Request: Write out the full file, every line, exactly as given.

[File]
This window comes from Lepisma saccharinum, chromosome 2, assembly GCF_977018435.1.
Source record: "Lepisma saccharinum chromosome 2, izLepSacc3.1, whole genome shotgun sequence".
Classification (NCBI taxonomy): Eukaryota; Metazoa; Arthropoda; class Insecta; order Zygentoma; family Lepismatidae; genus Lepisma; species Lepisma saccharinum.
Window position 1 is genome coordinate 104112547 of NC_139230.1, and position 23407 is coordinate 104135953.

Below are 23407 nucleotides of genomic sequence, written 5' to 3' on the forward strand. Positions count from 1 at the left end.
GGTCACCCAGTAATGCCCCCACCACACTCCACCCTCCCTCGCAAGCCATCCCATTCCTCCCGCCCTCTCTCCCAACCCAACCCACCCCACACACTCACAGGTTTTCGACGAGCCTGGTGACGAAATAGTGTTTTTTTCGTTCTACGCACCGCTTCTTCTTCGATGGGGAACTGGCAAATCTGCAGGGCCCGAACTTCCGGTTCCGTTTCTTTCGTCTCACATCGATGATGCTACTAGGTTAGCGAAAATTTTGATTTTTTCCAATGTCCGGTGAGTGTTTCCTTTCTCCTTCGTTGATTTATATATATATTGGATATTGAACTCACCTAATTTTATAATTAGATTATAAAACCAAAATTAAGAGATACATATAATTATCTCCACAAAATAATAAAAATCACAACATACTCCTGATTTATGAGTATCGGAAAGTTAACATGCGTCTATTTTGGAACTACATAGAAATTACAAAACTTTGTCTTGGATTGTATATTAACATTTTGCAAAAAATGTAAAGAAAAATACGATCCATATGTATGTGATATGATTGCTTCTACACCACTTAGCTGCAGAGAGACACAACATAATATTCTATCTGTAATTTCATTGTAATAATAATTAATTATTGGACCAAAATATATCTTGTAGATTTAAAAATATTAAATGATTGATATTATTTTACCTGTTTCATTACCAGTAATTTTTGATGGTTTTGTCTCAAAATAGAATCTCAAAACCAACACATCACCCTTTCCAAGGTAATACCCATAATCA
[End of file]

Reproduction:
This window comes from Lepisma saccharinum, chromosome 2, assembly GCF_977018435.1.
Source record: "Lepisma saccharinum chromosome 2, izLepSacc3.1, whole genome shotgun sequence".
Classification (NCBI taxonomy): Eukaryota; Metazoa; Arthropoda; class Insecta; order Zygentoma; family Lepismatidae; genus Lepisma; species Lepisma saccharinum.
Window position 1 is genome coordinate 104112547 of NC_139230.1, and position 23407 is coordinate 104135953.

Below are 23407 nucleotides of genomic sequence, written 5' to 3' on the forward strand. Positions count from 1 at the left end.
GGTCACCCAGTAATGCCCCCACCACACTCCACCCTCCCTCGCAAGCCATCCCATTCCTCCCGCCCTCTCTCCCAACCCAACCCACCCCACACACTCACAGGTTTTCGACGAGCCTGGTGACGAAATAGTGTTTTTTTCGTTCTACGCACCGCTTCTTCTTCGATGGGGAACTGGCAAATCTGCAGGGCCCGAACTTCCGGTTCCGTTTCTTTCGTCTCACATCGATGATGCTACTAGGTTAGCGAAAATTTTGATTTTTTCCAATGTCCGGTGAGTGTTTCCTTTCTCCTTCGTTGATTTATATATATATTGGATATTGAACTCACCTAATTTTATAATTAGATTATAAAACCAAAATTAAGAGATACATATAATTATCTCCACAAAATAATAAAAATCACAACATACTCCTGATTTATGAGTATCGGAAAGTTAACATGCGTCTATTTTGGAACTACATAGAAATTACAAAACTTTGTCTTGGATTGTATATTAACATTTTGCAAAAAATGTAAAGAAAAATACGATCCATATGTATGTGATATGATTGCTTCTACACCACTTAGCTGCAGAGAGACACAACATAATATTCTATCTGTAATTTCATTGTAATAATAATTAATTATTGGACCAAAATATATCTTGTAGATTTAAAAATATTAAATGATTGATATTATTTTACCTGTTTCATTACCAGTAATTTTTGATGGTTTTGTCTCAAAATAGAATCTCAAAACCAACACATCACCCTTTCCAAGGTAATACCCATAATCA